For the last few years I have followed the practice of reading one book a week (on average). I may have four or five books on the nightstand, but I make it a goal to start and finish one every 7 days. This translates to close to 50 books a year. That’s a lot of books, especially when studies show the average person reads fewer than two books a year.
What do I read? Books on health, biographies, spirituality, self-discipline, relationships, time management, goal setting, blogging, writing, motivation, excellence, and creativity make up the bulk of my non-fiction choices. I read lots of fiction, especially espionage and murder mysteries, or those about technology crimes.
Where does all this lead? The real benefit comes not from what you read but rather from the habit of reading. When you read a new book every week, you condition your mind to keep taking in new knowledge. Your thinking remains fresh and sharp. Your brain is always churning on new ideas looking for new distinctions it can make. Every day you pour in more ideas, which your brain must find a way to integrate into your existing knowledge base. With the world's known knowledge now estimated to double every 30 days, there is a lot to learn.
Reading is much like physical exercise. Reading is a workout for the brain. Author Pat Williams says, "the right books are a crowbar for the imagination." Just as toning your body requires the habit of regular exercise, toning your mind requires the ongoing habit of reading. And just as a lack of exercise will cause your muscles to atrophy, a lack of fresh mental exercise will cause your mind to atrophy. The good news is within a few months of working at developing the habit of reading, it will simply become part of your life.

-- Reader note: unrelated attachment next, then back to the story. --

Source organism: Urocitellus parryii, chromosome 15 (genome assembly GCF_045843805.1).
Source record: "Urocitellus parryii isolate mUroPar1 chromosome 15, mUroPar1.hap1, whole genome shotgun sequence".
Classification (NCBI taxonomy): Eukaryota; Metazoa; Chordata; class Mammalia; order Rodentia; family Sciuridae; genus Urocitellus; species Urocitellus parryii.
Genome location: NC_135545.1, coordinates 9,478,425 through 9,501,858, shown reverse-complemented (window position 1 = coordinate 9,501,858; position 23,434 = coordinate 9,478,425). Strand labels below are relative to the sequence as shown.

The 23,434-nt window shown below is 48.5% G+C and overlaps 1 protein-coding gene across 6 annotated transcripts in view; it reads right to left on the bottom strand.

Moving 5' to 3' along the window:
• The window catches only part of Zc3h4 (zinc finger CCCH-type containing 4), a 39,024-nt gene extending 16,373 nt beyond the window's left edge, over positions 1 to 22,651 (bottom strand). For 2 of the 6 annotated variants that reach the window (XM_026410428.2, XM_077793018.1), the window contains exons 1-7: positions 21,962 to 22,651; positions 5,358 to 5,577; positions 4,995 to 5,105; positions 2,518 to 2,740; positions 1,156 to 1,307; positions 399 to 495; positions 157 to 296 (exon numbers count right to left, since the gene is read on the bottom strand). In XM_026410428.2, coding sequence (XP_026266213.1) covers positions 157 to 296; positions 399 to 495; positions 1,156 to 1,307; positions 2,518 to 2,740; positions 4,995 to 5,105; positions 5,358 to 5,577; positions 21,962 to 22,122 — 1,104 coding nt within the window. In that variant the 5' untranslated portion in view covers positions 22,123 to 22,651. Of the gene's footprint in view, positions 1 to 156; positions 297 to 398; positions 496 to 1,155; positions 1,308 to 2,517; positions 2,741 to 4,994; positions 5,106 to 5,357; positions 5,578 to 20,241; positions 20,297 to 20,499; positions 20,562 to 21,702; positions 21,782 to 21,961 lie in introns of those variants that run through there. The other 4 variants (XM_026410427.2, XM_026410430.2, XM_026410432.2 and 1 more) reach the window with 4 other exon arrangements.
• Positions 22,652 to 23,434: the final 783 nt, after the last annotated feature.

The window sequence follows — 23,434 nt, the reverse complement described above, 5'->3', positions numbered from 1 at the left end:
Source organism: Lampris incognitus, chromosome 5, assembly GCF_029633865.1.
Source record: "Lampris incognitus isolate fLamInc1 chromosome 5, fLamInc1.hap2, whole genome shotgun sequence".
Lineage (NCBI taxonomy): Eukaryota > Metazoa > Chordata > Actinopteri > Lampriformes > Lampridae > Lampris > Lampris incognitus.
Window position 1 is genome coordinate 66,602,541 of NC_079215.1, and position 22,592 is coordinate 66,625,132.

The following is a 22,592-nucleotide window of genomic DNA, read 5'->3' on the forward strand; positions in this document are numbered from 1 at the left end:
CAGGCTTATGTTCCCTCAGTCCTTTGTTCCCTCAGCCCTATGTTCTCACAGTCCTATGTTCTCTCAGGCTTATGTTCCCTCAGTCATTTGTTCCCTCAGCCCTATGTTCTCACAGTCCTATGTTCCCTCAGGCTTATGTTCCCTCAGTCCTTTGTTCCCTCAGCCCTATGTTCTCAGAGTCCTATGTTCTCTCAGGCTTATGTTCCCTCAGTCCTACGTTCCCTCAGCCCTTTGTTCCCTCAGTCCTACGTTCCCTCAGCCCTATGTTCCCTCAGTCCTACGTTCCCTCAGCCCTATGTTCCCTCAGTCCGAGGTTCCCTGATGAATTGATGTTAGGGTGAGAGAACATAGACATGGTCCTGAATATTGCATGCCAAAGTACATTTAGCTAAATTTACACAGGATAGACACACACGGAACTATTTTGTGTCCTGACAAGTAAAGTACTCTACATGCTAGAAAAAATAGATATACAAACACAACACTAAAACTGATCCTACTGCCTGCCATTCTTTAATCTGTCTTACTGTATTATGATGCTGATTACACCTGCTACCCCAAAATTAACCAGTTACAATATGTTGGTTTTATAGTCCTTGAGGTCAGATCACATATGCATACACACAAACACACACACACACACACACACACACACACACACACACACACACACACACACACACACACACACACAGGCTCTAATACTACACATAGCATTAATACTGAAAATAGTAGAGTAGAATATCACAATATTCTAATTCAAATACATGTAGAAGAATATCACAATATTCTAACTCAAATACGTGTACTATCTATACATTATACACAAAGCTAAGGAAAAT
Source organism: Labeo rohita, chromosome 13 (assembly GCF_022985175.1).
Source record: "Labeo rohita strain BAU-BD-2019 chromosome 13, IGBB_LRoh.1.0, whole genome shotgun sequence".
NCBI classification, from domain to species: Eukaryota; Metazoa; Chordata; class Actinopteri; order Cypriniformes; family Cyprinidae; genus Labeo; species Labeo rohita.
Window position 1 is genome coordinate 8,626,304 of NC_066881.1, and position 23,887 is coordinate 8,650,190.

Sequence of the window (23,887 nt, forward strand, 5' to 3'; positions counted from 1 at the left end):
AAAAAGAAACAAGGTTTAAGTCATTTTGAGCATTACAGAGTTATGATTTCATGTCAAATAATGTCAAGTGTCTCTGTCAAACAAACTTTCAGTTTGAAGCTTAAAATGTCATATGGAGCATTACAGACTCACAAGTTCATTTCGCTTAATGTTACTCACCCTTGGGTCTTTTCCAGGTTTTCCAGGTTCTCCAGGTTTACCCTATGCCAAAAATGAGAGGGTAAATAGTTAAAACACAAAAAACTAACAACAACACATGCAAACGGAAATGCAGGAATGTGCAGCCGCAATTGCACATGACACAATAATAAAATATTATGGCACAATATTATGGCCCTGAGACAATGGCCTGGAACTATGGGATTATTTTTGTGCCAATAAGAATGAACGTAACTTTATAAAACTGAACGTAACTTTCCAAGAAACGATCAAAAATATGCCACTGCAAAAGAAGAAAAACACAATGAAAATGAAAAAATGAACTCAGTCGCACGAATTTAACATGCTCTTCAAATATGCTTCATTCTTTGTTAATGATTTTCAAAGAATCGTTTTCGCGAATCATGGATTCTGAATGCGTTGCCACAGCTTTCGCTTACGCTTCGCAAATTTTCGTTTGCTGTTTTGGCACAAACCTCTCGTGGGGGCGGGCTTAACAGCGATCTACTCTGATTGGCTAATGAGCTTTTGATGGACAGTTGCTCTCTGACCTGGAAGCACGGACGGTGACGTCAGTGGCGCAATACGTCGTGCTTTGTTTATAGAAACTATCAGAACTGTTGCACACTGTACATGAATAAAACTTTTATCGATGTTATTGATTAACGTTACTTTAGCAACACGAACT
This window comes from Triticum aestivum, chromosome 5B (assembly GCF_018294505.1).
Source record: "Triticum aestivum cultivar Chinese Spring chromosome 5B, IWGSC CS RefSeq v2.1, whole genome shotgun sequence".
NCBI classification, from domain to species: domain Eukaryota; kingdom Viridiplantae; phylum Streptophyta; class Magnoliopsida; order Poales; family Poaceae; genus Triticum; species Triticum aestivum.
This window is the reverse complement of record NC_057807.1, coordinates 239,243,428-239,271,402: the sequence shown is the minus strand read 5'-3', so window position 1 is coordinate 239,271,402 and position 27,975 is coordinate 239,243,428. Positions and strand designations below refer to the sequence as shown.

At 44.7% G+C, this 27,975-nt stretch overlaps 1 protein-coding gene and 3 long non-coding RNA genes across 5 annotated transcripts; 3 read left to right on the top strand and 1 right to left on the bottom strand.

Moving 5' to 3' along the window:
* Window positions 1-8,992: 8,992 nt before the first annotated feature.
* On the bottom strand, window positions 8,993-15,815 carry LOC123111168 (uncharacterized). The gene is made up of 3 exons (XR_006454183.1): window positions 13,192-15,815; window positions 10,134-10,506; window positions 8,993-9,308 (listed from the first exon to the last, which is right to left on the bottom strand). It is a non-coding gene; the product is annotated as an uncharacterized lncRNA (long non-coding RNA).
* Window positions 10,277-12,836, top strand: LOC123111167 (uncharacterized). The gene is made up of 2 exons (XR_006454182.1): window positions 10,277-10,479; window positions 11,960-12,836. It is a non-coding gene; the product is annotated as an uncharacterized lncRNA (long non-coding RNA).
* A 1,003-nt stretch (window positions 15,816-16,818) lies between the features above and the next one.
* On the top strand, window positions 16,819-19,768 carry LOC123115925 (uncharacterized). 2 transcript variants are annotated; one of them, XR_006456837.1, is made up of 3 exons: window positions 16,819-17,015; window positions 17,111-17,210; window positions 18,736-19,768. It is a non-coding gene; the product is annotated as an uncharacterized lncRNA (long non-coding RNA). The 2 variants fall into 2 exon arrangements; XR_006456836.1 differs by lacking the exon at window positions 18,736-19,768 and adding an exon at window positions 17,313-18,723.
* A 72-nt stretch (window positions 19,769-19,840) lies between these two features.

Reading a book a week is an enormously worthwhile habit. And it’s enjoyable too. All that’s required is to set aside 30-60 minutes each day to sit down and read. You can also read (or listen) with physical exercise. I can read 20-30 minutes while on the treadmill at the gym. When I go for a 2 mile walk around a local park I can listen to part of an audio program I borrowed from the library. That is an additional 60 minutes of absorbing new ideas.
With such a routine, I usually have an abundance of ideas for new blog posts and conversation with family and friends. I can maintain a strong flow of interesting ideas going out because there’s a strong flow going in. Every week I’m making new distinctions as my brain integrates new knowledge with existing knowledge.
All of the above applies not just to reading of course, but to the general practice of absorbing new information, including seminars, audio programs, meaningful conversations, classes, etc. Reading articles or blog entries on line is also helpful, assuming you’re learning new ideas that challenge you and which make you think. If you forget it as soon as you read it, it won’t be of much value.
If you are looking for a book to read that helps "sell" you on the reason to read more, try Pat Williams' Read For Your Life. He presents eleven different ways for transforming your life with books. He has 19 children, is an executive in the NBA, and reads a book a day.
Author and satirist P. J. O'Rourke said, "Always read something that will make you look good if you die in the middle of it."
Mark Twain said, " a person who won't read has no advantage over a person who can't read."
Read a book a week. You’ll love the results.